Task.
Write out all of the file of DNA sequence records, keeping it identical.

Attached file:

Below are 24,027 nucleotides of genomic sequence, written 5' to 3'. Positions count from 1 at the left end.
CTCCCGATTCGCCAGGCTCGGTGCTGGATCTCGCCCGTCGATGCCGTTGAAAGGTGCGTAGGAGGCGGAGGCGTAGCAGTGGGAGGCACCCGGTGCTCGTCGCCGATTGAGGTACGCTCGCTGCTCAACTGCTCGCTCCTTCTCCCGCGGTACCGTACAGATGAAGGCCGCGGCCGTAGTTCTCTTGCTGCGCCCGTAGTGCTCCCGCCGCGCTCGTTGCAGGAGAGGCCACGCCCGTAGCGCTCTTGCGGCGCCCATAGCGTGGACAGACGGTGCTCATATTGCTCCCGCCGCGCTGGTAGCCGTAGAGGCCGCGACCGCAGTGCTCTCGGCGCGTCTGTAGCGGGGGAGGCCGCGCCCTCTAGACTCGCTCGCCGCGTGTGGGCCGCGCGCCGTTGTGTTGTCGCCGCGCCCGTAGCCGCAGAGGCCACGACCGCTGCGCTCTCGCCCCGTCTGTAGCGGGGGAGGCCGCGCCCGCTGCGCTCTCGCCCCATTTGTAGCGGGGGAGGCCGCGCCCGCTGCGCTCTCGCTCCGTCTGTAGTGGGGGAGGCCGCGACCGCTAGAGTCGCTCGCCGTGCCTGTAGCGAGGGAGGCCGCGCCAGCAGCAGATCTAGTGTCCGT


Below are 24,027 nucleotides of genomic sequence, written 5' to 3'. Positions count from 1 at the left end.
CTCCCGATTCGCCAGGCTCGGTGCTGGATCTCGCCCGTCGATGCCGTTGAAAGGTGCGTAGGAGGCGGAGGCGTAGCAGTGGGAGGCACCCGGTGCTCGTCGCCGATTGAGGTACGCTCGCTGCTCAACTGCTCGCTCCTTCTCCCGCGGTACCGTACAGATGAAGGCCGCGGCCGTAGTTCTCTTGCTGCGCCCGTAGTGCTCCCGCCGCGCTCGTTGCAGGAGAGGCCACGCCCGTAGCGCTCTTGCGGCGCCCATAGCGTGGACAGACGGTGCTCATATTGCTCCCGCCGCGCTGGTAGCCGTAGAGGCCGCGACCGCAGTGCTCTCGGCGCGTCTGTAGCGGGGGAGGCCGCGCCCTCTAGACTCGCTCGCCGCGTGTGGGCCGCGCGCCGTTGTGTTGTCGCCGCGCCCGTAGCCGCAGAGGCCACGACCGCTGCGCTCTCGCCCCGTCTGTAGCGGGGGAGGCCGCGCCCGCTGCGCTCTCGCCCCATTTGTAGCGGGGGAGGCCGCGCCCGCTGCGCTCTCGCTCCGTCTGTAGTGGGGGAGGCCGCGACCGCTAGAGTCGCTCGCCGTGCCTGTAGCGAGGGAGGCCGCGCCAGCAGCAGATCTAGTGTCCGT